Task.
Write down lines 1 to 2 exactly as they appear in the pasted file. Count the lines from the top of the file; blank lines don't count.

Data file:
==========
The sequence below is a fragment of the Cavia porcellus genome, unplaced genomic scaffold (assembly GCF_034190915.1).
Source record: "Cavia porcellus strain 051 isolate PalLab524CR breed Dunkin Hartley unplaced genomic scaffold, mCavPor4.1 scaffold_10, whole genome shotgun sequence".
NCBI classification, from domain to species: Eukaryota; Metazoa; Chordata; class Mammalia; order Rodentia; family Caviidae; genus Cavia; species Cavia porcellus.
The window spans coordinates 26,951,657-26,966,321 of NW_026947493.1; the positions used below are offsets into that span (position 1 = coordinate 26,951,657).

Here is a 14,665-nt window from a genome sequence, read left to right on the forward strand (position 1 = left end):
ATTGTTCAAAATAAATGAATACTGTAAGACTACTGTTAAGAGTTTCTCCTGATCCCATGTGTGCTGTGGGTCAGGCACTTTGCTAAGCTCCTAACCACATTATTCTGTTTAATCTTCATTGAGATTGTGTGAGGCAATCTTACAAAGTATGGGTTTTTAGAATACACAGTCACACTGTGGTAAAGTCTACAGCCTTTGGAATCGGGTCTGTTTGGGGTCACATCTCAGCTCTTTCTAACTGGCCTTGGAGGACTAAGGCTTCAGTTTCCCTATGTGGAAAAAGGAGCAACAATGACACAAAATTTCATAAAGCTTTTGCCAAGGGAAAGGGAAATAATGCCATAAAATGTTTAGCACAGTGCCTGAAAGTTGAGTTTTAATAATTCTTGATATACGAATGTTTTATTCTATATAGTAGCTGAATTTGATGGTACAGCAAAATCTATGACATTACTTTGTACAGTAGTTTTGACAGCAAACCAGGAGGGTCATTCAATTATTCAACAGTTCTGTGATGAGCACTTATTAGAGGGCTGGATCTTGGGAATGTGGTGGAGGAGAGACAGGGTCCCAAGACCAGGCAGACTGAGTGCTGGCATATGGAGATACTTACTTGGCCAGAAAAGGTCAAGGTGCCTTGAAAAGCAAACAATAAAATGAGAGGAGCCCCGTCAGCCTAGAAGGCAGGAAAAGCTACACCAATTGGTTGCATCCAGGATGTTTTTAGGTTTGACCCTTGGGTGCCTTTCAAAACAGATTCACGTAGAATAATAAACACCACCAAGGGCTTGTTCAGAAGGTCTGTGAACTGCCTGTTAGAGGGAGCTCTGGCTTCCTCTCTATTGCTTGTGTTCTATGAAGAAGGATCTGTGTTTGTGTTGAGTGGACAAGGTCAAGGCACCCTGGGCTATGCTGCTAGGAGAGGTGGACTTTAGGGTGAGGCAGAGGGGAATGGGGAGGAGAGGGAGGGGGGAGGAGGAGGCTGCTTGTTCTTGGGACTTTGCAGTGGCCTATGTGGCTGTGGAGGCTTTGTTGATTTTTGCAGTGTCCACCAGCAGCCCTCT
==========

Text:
The sequence below is a fragment of the Cavia porcellus genome, unplaced genomic scaffold (assembly GCF_034190915.1).
Source record: "Cavia porcellus strain 051 isolate PalLab524CR breed Dunkin Hartley unplaced genomic scaffold, mCavPor4.1 scaffold_10, whole genome shotgun sequence".